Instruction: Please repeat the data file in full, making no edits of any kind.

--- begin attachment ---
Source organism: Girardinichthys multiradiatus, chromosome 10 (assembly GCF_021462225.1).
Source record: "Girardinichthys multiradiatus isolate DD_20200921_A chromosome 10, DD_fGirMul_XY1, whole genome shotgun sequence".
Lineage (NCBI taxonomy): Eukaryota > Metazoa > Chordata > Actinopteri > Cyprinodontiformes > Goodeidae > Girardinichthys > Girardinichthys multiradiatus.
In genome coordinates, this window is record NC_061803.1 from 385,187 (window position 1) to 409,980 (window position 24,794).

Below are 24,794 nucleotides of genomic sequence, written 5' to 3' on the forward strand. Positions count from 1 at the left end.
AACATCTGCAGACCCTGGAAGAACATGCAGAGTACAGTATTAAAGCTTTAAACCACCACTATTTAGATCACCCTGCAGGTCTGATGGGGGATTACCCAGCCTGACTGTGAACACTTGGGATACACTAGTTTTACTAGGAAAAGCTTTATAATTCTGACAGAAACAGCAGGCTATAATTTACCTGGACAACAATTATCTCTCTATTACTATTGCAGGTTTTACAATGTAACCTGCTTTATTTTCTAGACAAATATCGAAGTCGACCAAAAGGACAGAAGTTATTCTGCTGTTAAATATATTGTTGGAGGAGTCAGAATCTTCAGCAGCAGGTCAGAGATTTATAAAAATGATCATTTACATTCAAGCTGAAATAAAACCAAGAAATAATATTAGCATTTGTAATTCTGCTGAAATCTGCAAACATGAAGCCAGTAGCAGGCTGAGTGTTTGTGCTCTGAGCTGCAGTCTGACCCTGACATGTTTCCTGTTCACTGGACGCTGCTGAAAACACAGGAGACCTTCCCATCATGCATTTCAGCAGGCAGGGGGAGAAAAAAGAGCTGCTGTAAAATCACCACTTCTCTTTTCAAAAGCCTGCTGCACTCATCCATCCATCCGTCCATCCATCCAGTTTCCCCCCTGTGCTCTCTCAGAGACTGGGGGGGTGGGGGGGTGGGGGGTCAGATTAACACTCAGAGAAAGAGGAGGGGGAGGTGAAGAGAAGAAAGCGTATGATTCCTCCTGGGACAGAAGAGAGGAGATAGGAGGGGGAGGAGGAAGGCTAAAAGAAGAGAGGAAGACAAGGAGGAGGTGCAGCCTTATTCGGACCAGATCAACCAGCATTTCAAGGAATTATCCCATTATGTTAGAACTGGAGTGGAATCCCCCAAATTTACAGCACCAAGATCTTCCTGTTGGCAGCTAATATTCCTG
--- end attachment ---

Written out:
Source organism: Girardinichthys multiradiatus, chromosome 10 (assembly GCF_021462225.1).
Source record: "Girardinichthys multiradiatus isolate DD_20200921_A chromosome 10, DD_fGirMul_XY1, whole genome shotgun sequence".
Lineage (NCBI taxonomy): Eukaryota > Metazoa > Chordata > Actinopteri > Cyprinodontiformes > Goodeidae > Girardinichthys > Girardinichthys multiradiatus.
In genome coordinates, this window is record NC_061803.1 from 385,187 (window position 1) to 409,980 (window position 24,794).

Below are 24,794 nucleotides of genomic sequence, written 5' to 3' on the forward strand. Positions count from 1 at the left end.
AACATCTGCAGACCCTGGAAGAACATGCAGAGTACAGTATTAAAGCTTTAAACCACCACTATTTAGATCACCCTGCAGGTCTGATGGGGGATTACCCAGCCTGACTGTGAACACTTGGGATACACTAGTTTTACTAGGAAAAGCTTTATAATTCTGACAGAAACAGCAGGCTATAATTTACCTGGACAACAATTATCTCTCTATTACTATTGCAGGTTTTACAATGTAACCTGCTTTATTTTCTAGACAAATATCGAAGTCGACCAAAAGGACAGAAGTTATTCTGCTGTTAAATATATTGTTGGAGGAGTCAGAATCTTCAGCAGCAGGTCAGAGATTTATAAAAATGATCATTTACATTCAAGCTGAAATAAAACCAAGAAATAATATTAGCATTTGTAATTCTGCTGAAATCTGCAAACATGAAGCCAGTAGCAGGCTGAGTGTTTGTGCTCTGAGCTGCAGTCTGACCCTGACATGTTTCCTGTTCACTGGACGCTGCTGAAAACACAGGAGACCTTCCCATCATGCATTTCAGCAGGCAGGGGGAGAAAAAAGAGCTGCTGTAAAATCACCACTTCTCTTTTCAAAAGCCTGCTGCACTCATCCATCCATCCGTCCATCCATCCAGTTTCCCCCCTGTGCTCTCTCAGAGACTGGGGGGGTGGGGGGGTGGGGGGTCAGATTAACACTCAGAGAAAGAGGAGGGGGAGGTGAAGAGAAGAAAGCGTATGATTCCTCCTGGGACAGAAGAGAGGAGATAGGAGGGGGAGGAGGAAGGCTAAAAGAAGAGAGGAAGACAAGGAGGAGGTGCAGCCTTATTCGGACCAGATCAACCAGCATTTCAAGGAATTATCCCATTATGTTAGAACTGGAGTGGAATCCCCCAAATTTACAGCACCAAGATCTTCCTGTTGGCAGCTAATATTCCTG